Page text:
Baltimore’s public markets provided business opportunities for generations of immigrant merchants and vendors, and the city’s markets acted as a catalyst that stimulated growth in the commercial districts that grew up around them. During the 19th century, Lexington Market served as the economic foundation from which the city’s principal mercantile and retail district rapidly developed.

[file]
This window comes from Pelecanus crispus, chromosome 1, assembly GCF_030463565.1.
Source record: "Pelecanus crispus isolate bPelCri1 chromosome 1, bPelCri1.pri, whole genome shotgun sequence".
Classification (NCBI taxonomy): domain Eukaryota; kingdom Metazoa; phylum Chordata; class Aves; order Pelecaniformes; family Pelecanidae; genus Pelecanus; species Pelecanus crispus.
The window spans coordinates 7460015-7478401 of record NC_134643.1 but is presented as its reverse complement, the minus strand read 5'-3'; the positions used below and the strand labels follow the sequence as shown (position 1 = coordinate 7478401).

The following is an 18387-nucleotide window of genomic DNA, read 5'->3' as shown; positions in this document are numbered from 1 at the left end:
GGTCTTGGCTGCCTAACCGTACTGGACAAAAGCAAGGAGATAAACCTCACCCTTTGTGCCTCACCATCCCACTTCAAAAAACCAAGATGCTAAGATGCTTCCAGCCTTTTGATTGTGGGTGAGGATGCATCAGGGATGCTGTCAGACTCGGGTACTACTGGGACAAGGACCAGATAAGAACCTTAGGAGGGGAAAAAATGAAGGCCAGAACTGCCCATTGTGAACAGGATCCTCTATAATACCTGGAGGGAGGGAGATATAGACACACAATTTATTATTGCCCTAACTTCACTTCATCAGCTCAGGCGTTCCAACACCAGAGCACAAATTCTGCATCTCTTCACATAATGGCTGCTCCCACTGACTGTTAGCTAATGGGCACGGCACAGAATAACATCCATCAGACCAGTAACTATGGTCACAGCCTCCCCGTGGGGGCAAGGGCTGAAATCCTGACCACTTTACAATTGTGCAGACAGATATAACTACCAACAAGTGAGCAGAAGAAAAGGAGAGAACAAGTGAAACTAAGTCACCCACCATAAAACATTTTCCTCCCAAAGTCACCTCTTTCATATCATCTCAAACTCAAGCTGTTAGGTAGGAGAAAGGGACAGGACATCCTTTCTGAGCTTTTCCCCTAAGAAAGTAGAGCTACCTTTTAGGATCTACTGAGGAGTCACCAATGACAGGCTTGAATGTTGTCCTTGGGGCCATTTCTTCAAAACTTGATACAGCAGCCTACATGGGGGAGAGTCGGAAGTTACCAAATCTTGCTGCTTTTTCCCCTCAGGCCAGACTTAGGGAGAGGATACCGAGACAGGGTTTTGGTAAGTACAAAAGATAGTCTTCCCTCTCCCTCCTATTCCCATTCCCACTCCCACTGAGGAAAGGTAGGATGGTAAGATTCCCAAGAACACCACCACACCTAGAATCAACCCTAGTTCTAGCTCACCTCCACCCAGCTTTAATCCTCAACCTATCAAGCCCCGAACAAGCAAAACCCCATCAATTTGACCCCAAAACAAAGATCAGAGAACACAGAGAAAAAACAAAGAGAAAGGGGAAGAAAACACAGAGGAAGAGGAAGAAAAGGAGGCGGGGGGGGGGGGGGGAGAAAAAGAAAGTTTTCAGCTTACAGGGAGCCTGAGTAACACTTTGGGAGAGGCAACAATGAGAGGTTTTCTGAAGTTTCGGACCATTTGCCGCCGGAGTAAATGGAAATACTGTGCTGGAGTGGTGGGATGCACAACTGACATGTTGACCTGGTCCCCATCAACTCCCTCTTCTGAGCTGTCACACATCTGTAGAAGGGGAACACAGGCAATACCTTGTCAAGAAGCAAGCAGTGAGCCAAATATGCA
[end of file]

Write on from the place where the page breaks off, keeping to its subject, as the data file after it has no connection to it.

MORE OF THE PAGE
Baltimore’s public markets functioned in a variety of roles, and each acted as part of an integrated system for food distribution. In the city’s multi-story market houses, market activities were usually located on the ground floor, with the second floor containing a mix of uses that ranged from government offices, to armories and meeting halls. Typical of these mixed-use facilities, Baltimore’s Hollins Market contains a meeting hall on the second floor of its large, two-story brick market house, which was constructed in 1864. Newspaper sources from the early 20th century suggest that the second floor hall was regularly used as a meeting space for various local political campaigns, groups, and clubs. Lectures were also held at the hall, such as Dr. Quincy Adams’ 1908 address “Art in the Streets of European and American Cities.” In addition to this mixed-use tradition, Baltimore’s market system, as in the other major cities of the 19th century, consisted of a central downtown wholesale market, located on the waterfront, and a network of “satellite” neighborhood markets. In Baltimore, the old Marsh Market, most of which burned in the Great Fire of 1904, supplied the more “neighborhood” venues, such as the Cross Street and Hollins markets.